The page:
Diane Millich watched Thursday as President Barack Obama signed the Violence Against Women Act,which gives tribes the right to prosecute non-Indians in abuse cases.
Millich,who now works for an organization that helps abused women,said it is the most important thing in her life since the birth of her children.
A a native Southern Ute tribeswoman,Millich was a victim of violent domestic abuse that went unprosecuted because she lives on tribal land and her attacker was a non-Indian. Throughout her ordeal,Millich lived with her non-Indian husband on the reservation in Southwestern Colorado. The Southern Ute Tribal Police under existing law lacked jurisdiction to arrest and prosecute her husband because he was white and non-tribal authorities could not prosecute acts that occurred on the reservation.
“It’s important,not only to me but other victims and those that have been silenced either by murder,addiction,suicide or are in jail,” Millich said. It’s important because their voices are now heard.”
Obama said the law brings about equality that the American people seek.
“So one of the great legacies of this law is that it didn’t just change the rules; it changed our culture,” he said. “It empowered people to start speaking out. It made it OK for us,as a society,to talk about domestic abuse.”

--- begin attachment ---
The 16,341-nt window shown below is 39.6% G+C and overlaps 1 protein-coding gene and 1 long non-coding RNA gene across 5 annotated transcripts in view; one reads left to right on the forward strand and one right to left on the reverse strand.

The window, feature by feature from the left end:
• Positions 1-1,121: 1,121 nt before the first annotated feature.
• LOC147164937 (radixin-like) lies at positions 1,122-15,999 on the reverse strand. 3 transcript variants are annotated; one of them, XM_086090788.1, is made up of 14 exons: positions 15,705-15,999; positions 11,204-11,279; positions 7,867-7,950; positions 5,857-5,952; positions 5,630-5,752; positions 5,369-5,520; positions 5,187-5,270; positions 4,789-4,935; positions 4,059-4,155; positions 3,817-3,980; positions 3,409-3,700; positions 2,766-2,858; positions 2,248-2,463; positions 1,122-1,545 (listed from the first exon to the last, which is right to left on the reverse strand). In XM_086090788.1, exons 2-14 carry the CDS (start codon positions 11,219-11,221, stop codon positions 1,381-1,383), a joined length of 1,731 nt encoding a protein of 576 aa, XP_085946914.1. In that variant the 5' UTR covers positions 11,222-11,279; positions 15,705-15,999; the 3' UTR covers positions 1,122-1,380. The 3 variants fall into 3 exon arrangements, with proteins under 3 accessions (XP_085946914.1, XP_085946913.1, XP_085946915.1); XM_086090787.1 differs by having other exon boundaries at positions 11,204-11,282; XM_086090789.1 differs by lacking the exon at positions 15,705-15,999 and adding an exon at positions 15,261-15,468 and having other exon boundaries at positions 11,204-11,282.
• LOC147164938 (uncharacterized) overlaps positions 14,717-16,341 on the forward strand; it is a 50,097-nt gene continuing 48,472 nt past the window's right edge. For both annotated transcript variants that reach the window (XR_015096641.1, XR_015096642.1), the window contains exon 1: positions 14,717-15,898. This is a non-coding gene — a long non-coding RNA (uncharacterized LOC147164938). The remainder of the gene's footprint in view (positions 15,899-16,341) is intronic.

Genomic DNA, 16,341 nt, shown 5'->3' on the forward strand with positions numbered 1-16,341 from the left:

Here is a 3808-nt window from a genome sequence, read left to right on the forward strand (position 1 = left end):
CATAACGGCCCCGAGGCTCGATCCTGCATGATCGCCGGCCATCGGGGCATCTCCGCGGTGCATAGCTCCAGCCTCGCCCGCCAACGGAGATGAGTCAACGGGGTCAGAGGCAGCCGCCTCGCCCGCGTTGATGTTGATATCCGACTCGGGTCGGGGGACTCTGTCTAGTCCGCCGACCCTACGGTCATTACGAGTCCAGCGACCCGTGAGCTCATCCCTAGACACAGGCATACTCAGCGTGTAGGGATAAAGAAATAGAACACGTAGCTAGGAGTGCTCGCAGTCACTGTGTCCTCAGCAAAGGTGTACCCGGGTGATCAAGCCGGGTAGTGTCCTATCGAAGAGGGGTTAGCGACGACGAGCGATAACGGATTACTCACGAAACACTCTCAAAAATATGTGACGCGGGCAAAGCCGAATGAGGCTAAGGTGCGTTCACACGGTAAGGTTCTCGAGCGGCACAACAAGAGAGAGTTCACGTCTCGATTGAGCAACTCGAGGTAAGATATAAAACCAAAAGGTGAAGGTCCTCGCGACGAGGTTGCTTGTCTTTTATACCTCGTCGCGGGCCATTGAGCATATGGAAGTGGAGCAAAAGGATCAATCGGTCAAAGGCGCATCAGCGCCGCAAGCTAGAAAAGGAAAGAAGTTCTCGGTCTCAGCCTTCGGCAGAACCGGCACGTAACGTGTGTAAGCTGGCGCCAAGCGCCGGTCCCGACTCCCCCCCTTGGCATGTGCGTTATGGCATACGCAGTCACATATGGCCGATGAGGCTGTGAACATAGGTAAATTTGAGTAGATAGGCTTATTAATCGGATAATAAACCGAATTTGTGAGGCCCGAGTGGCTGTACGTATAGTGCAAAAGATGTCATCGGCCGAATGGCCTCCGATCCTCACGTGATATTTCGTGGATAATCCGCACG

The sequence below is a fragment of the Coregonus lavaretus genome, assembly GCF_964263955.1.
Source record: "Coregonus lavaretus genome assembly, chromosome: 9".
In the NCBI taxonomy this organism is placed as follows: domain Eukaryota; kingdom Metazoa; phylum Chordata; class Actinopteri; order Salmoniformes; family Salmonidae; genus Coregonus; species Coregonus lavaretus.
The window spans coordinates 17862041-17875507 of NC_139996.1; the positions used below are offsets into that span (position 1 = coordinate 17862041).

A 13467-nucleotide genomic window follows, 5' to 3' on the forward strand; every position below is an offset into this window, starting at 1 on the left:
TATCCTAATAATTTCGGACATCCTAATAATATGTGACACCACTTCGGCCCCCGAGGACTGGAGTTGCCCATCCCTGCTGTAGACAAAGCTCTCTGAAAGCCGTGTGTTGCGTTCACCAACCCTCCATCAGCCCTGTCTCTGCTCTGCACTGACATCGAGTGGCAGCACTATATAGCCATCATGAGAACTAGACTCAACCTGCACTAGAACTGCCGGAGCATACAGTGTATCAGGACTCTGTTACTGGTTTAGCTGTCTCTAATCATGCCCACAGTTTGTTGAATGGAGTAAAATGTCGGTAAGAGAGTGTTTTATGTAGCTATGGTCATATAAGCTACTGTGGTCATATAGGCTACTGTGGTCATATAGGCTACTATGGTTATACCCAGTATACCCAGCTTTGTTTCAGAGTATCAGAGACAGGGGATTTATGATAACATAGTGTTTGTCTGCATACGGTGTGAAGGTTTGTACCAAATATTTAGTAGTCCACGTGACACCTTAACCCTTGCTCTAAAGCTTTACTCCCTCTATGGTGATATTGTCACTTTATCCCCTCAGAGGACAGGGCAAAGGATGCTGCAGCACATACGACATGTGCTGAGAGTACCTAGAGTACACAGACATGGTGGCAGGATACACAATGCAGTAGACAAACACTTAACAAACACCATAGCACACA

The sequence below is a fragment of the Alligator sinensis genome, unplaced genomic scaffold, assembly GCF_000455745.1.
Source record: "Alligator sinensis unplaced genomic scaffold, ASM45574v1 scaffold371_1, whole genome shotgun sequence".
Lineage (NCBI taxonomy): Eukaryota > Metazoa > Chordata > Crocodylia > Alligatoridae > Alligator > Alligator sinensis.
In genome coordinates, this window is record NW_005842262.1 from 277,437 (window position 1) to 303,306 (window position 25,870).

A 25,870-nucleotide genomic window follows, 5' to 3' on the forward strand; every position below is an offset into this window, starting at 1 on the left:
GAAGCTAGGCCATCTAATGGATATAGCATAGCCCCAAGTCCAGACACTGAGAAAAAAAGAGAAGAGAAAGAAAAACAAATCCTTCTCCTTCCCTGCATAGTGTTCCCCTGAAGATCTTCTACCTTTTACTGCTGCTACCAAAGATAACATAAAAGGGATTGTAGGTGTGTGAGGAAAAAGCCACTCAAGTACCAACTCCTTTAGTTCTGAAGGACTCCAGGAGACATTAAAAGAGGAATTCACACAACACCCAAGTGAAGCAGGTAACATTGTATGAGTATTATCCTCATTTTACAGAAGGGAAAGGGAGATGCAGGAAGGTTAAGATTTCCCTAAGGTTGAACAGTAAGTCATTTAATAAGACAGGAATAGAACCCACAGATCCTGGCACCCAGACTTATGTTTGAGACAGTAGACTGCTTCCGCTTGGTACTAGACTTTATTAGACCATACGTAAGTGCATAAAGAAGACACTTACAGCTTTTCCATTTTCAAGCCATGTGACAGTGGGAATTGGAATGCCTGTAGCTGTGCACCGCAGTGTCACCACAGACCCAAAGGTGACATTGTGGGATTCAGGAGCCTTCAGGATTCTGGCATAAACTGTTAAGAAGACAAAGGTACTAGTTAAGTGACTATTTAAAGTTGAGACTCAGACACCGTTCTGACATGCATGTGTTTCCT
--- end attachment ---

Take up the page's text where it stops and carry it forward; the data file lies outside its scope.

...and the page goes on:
The law will give jurisdiction to tribal courts to sit on cases involving those who abuse women on reservations regardless of whether or not they are natives. Indian Country has some of the highest rates of domestic abuse in the U.S. The lack of authority to prosecute may be one of the reasons that abuse continues.
“Well,as soon as I sign this bill that ends. That ends. That ends,” Obama said to a rousing applause and a standing ovation.
He said tribal governments have an inherent right to protect their people,and all women deserve the right to live free from fear.
The bill also extends protection for the first time to gays and lesbians,immigrants,public housing residents and college students. The 1994 law expired as Congress debated whether to add protections to new groups or to reauthorize the old law without changes.
Obama also paid glowing tribute to Vice President Joe Biden,who wrote the 1994 act.
“Because of this bill,they’ll continue to have access to all the services that Joe first helped establish 19 years ago: the national hotline,network of shelters,protection orders that carry across state lines,” he said about the vice president.
Biden said the law will remove fear from women’s lives and embolden them to report abuse.
“So when Congress passed this law that the president will sign today,they just didn’t renew what I consider a sacred commitment to protect our mothers,our daughters,our sisters. They strengthened that commitment,” he said.
Obama was surrounded by congressional leaders and women’s rights advocates as he signed the bill into law at a ceremony at the Department of Interior auditorium. Obama said he chose to sign the bill there instead of at the White House so more people involved in the cause could attend.
Millich said the new law will enable more women to come out to speak about their abuse and be free.
Reach reporter Eddie Ameh at [email protected] or 202-326-9868. SHFWire stories are free to any news organization that gives the reporter a byline and credits the SHFWire.